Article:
(Photo courtesy of CU Athletics)
In the eight years before I showed up on campus, the Buffaloes had recorded losing seasons in all of them. Things didn't immediately turn around when I got there either, as we finished 2-10 my freshman year and then 4-9 my sophomore season. In both years were last in the Pac-12 South, making it seven straight years in which we finished either last or second to last in our division. I was tired of losing. All of us were.
This wasn't what any of us wanted when we signed our letters of intent. Colorado has historically been a great football school, with great tradition, and down the line the program had gotten off course. We all knew the journey we were undertaking when we decided to wear that black and gold jersey, and just because things weren't going according to plan, that didn't mean we were going to give up now.
The reason I stayed is the same reason I chose Colorado in the first place. I wanted to be able to bring greatness back to our state. I wanted to be able to help rebuild a program that once was great and put them back on top. I wanted people to be proud of me, a Colorado native who decided to stay through the hard times and the good times. That's what character is, that's what life is about.
As my junior season began, things started to turn around. We won our first two games of the season, and even though we lost our next game at Michigan, we bounced right back in the loudest road atmosphere I've ever been a part of. We were facing an Oregon team that had been in the national championship conversation for several years in a row, but going into the fourth quarter we only trailed 38-33. The biggest win of the season was within reach, and all those years of fighting through adversity were about to finally pay off. My teammate Bryce Bobo caught a one-handed touchdown pass to give us a 41-33 win, and now at 3-1 we were really on a roll.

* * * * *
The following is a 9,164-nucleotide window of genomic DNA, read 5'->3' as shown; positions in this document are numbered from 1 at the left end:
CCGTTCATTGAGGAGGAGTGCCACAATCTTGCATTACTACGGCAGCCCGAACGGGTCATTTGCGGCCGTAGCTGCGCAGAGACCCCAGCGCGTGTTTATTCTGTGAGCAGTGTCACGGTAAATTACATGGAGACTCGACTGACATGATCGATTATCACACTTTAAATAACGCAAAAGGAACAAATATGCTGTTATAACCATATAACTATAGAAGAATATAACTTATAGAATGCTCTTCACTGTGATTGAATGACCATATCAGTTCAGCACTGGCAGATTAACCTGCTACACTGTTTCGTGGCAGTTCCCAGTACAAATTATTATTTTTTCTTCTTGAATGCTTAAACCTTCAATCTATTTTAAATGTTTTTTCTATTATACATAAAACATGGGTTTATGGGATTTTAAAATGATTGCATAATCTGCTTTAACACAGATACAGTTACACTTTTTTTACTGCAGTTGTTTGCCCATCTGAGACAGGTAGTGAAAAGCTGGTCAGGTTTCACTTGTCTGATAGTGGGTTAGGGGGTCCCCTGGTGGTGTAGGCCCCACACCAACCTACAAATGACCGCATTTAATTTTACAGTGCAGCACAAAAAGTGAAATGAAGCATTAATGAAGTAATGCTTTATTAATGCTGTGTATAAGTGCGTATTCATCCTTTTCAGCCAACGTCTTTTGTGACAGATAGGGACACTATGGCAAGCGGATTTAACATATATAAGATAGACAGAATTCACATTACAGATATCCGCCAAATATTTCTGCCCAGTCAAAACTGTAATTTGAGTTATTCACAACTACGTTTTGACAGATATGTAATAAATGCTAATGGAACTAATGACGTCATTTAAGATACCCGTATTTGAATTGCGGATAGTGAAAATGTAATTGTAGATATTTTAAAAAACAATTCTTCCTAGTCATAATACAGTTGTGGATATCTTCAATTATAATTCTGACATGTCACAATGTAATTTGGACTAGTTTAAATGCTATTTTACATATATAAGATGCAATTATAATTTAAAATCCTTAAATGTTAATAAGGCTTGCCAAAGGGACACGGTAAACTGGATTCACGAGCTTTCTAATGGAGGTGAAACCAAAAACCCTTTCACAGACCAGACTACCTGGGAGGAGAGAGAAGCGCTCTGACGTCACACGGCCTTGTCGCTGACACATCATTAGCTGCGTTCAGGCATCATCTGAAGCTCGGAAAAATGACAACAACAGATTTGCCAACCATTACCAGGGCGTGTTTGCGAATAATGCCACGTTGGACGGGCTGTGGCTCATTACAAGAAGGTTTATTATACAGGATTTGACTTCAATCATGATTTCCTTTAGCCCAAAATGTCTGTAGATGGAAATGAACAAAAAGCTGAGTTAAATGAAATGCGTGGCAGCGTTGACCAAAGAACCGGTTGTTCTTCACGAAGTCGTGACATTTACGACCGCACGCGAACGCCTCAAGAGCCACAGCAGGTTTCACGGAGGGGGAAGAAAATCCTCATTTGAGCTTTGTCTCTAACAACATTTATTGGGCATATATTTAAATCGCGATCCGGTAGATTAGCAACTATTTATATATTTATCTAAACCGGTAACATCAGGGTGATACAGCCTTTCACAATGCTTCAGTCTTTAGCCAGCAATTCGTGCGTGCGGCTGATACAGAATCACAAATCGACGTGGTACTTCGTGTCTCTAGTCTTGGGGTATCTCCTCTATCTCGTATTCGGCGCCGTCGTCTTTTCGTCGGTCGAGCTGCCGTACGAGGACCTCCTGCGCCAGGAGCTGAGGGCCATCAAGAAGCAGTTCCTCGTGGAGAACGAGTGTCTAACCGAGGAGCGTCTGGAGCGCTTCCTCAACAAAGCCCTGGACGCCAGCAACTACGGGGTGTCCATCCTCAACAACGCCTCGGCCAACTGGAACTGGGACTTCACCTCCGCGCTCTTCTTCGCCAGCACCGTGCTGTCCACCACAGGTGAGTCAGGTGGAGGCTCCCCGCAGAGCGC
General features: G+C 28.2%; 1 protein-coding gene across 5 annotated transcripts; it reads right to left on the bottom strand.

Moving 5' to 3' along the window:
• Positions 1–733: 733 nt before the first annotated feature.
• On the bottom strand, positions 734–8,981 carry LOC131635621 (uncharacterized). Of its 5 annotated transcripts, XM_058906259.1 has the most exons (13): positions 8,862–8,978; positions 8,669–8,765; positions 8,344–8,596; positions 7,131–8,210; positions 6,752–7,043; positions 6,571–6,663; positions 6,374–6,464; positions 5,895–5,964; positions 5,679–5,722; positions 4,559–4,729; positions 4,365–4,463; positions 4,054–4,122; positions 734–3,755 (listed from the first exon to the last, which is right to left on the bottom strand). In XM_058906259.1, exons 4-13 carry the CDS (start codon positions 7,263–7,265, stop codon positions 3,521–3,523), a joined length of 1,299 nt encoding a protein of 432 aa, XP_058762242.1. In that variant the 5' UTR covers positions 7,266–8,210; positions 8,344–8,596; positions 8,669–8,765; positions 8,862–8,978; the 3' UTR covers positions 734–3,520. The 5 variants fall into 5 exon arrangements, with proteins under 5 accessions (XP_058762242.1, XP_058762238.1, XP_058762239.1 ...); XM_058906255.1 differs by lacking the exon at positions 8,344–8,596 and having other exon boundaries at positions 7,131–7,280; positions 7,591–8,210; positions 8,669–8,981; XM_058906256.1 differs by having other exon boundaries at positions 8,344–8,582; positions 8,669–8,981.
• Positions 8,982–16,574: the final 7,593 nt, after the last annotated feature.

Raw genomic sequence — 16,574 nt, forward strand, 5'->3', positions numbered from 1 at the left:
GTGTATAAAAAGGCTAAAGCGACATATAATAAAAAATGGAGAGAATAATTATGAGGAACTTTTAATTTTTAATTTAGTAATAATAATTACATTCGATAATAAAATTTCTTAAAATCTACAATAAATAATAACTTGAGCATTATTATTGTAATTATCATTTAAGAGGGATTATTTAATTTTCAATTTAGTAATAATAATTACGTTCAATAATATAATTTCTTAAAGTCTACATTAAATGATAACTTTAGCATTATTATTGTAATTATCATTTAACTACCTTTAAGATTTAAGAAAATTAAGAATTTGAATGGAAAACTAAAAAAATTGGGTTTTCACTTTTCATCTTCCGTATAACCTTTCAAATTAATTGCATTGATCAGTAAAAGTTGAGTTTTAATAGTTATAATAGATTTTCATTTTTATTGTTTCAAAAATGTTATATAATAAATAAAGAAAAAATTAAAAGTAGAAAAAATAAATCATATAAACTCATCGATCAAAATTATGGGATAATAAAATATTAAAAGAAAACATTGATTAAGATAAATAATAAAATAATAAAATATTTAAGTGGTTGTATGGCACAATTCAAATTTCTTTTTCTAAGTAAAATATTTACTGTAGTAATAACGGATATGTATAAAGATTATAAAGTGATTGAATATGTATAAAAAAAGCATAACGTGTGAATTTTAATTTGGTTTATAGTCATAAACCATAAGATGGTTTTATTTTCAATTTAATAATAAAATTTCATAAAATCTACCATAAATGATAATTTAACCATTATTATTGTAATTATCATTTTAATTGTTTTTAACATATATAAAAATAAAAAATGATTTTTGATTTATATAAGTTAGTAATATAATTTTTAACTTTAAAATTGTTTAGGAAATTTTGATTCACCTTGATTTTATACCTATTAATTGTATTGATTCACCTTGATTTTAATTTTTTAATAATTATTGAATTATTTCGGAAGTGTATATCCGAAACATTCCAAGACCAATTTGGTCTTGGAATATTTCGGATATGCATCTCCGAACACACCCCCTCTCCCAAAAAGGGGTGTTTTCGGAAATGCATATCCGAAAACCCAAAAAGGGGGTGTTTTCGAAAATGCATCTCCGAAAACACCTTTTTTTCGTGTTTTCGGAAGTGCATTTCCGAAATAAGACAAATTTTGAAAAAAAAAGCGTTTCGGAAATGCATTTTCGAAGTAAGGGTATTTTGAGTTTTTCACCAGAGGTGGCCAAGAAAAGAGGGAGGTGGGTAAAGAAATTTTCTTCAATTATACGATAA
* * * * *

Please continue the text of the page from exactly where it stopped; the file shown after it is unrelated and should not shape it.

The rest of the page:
With all the momentum on our side, we won six of our next seven games to give us a chance at winning the Pac-12 South. From the outside, everything looked like it was going our way, and life was starting to appear easy.
Little did people know just how difficult that season was for me.
My mother, was has been there with me through all of the ups and downs of my life, was hurting 24 hours a day.
She suffers from a muscular disease, and during that season it was taking a toll on her. She gets these calcium deposits in her nerves, and in order for her to move she has to break them. My mother continued to fight through the pain, but as the disease continued to progress she couldn't move her feet at all. She spent three months in the hospital, and because she got an infection in her foot, she nearly had to get it amputated. Whatever toughness God required from me to get through my knee injury, my mom showed twice as much strength and courage as me.
One Bible verse that applied to our situation is Jeremiah 29:11, which says “ 'For I know the plans I have for you,' declares the Lord, 'plans to prosper you and not to harm you, plans to give you hope and a future.' ”
When I read that verse, it's saying God already has a plan mapped out for us individually - it's a plan for us that at the beginning is going to be rough, but it's a plan for us to grow to understand each other, to understand life in general. It's not to harm you, it’s not to hurt you, but to build you up, to make you become a warrior.
That's exactly what my Mom is.
I dedicated that whole season to her, but the doctor ordered her not to come to my games because it was too dangerous. Any athlete can tell you that playing without your parents in attendance is really hard. Whenever I scored a touchdown, I knew she was watching on tv, but I couldn't look up in the stands and see her smile. But for the last home game of my career - with a chance to reach the Pac-12 Championship game - she broke the doctor’s orders.